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Western Undergraduate Psychology Journal

Abstract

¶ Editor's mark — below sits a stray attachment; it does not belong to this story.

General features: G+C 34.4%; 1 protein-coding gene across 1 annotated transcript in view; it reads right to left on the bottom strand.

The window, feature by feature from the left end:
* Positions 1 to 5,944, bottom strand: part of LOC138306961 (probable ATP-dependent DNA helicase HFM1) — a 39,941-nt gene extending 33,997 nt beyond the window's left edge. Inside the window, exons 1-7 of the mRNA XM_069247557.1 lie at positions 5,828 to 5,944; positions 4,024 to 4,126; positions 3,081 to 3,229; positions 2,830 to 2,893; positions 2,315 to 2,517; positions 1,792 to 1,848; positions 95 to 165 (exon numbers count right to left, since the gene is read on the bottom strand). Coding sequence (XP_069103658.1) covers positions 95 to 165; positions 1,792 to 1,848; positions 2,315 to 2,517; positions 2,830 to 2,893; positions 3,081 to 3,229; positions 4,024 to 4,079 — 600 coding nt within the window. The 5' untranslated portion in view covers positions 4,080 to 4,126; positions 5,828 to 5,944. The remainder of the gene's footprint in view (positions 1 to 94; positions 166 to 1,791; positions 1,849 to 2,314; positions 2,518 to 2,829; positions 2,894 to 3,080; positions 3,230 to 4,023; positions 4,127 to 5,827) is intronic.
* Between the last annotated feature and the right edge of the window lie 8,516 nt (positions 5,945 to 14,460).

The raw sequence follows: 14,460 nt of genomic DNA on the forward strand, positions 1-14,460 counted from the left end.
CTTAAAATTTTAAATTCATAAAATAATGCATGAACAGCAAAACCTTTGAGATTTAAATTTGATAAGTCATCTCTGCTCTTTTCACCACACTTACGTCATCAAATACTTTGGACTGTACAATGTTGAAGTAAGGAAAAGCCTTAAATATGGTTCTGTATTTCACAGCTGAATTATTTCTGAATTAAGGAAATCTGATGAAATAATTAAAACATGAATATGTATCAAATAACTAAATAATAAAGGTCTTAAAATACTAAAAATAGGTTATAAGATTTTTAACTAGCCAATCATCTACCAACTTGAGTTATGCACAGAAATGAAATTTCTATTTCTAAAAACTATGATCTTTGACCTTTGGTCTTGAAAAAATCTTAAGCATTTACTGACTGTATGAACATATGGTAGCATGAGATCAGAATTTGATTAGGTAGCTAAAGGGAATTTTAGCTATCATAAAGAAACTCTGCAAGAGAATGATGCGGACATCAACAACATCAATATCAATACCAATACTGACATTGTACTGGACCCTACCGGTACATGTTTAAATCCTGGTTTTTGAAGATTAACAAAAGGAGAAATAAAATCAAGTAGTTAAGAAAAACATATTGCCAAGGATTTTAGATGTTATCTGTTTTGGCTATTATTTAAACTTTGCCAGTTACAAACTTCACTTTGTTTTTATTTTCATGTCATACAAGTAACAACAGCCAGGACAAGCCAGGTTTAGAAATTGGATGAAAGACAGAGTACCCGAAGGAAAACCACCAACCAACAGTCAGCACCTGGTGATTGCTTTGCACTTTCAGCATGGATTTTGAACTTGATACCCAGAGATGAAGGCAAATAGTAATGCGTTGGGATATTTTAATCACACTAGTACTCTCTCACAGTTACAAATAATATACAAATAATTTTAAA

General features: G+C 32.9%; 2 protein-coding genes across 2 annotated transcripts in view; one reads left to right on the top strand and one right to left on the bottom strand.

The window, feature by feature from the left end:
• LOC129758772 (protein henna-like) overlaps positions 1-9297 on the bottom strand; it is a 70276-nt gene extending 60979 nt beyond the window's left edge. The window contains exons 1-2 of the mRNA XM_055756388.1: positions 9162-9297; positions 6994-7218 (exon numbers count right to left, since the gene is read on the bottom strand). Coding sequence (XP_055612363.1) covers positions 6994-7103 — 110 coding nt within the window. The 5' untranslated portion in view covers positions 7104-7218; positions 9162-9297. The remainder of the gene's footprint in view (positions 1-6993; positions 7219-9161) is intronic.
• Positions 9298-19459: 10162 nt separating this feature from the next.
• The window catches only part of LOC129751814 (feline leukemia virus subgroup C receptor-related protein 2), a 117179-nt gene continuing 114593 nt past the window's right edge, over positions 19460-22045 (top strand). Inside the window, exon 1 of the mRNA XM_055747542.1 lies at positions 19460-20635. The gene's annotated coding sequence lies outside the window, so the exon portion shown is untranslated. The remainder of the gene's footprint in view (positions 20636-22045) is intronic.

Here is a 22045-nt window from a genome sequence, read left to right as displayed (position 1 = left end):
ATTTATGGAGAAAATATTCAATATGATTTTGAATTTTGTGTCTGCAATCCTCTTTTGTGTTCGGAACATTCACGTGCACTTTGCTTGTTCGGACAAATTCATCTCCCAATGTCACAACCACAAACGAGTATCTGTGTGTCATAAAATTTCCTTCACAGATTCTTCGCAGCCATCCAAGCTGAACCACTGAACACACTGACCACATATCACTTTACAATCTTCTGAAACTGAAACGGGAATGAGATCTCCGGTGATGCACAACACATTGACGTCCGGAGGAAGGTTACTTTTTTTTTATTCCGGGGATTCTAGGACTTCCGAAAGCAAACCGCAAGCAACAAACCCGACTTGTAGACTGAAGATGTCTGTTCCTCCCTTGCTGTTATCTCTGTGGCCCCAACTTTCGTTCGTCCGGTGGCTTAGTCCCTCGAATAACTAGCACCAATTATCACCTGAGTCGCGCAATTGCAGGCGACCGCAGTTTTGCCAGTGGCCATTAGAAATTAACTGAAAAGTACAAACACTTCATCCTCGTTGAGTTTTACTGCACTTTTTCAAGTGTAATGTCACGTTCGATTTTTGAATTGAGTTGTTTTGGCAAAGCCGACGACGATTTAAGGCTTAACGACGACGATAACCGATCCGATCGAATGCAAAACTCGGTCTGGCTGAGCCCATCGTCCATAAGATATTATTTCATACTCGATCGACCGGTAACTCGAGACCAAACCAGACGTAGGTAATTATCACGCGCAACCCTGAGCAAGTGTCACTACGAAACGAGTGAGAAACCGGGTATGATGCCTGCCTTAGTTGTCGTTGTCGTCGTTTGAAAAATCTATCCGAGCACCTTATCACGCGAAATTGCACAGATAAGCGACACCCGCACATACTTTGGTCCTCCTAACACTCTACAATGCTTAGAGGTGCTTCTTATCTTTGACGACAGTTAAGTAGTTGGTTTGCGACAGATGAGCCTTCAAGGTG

Past studies have independently investigated the influence of oxytocin and attachment orientation on trust. The current study will attempt to bridge the gap between these two literatures by investigating the possible moderating role of oxytocin on attachment orientation and forgiveness. After a dose of oxytocin or a placebo, participants will provide information regarding their attachment orientation as well as their propensity to forgive a partner who has committed infidelity. It is predicted that, in the control condition, the low avoidance individuals will be more likely to forgive than the high avoidance individuals. This difference is expected to disappear when oxytocin is administered, as high avoidance individuals will become more likely to forgive. It is also predicted that the high anxiety individuals will be more likely to forgive than low anxiety individuals in the control condition. This difference is also expected to disappear when oxytocin is administered, such that low anxiety individuals will increase to the level of high anxiety individuals in regards to forgiveness propensity. These predictions are based on evidence suggesting that lower levels of avoidance and higher levels of anxiety both lead to the production of behaviour that serves to maintain a relationship status (a function that is also served by forgiveness). The predictions are also based on evidence that shows oxytocin is likely to increase trust and pair-bonding behaviour. The results of this study will serve to extend the current literature on oxytocin and relationship maintenance.


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